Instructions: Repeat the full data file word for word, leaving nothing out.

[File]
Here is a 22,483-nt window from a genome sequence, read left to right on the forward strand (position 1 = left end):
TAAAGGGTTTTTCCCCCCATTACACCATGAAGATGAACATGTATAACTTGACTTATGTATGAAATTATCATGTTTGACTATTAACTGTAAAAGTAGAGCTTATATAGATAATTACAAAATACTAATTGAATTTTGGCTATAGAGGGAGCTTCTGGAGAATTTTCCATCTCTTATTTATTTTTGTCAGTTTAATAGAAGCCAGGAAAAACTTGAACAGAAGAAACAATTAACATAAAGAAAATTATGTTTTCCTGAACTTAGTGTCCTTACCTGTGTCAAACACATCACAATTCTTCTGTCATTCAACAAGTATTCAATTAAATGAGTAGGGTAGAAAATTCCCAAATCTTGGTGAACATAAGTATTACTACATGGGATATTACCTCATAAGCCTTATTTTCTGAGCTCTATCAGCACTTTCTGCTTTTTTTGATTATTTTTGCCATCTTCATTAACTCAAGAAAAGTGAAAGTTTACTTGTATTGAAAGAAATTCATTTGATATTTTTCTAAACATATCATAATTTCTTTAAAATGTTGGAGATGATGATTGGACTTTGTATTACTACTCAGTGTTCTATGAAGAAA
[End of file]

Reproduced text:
Here is a 22,483-nt window from a genome sequence, read left to right on the forward strand (position 1 = left end):
TAAAGGGTTTTTCCCCCCATTACACCATGAAGATGAACATGTATAACTTGACTTATGTATGAAATTATCATGTTTGACTATTAACTGTAAAAGTAGAGCTTATATAGATAATTACAAAATACTAATTGAATTTTGGCTATAGAGGGAGCTTCTGGAGAATTTTCCATCTCTTATTTATTTTTGTCAGTTTAATAGAAGCCAGGAAAAACTTGAACAGAAGAAACAATTAACATAAAGAAAATTATGTTTTCCTGAACTTAGTGTCCTTACCTGTGTCAAACACATCACAATTCTTCTGTCATTCAACAAGTATTCAATTAAATGAGTAGGGTAGAAAATTCCCAAATCTTGGTGAACATAAGTATTACTACATGGGATATTACCTCATAAGCCTTATTTTCTGAGCTCTATCAGCACTTTCTGCTTTTTTTGATTATTTTTGCCATCTTCATTAACTCAAGAAAAGTGAAAGTTTACTTGTATTGAAAGAAATTCATTTGATATTTTTCTAAACATATCATAATTTCTTTAAAATGTTGGAGATGATGATTGGACTTTGTATTACTACTCAGTGTTCTATGAAGAAA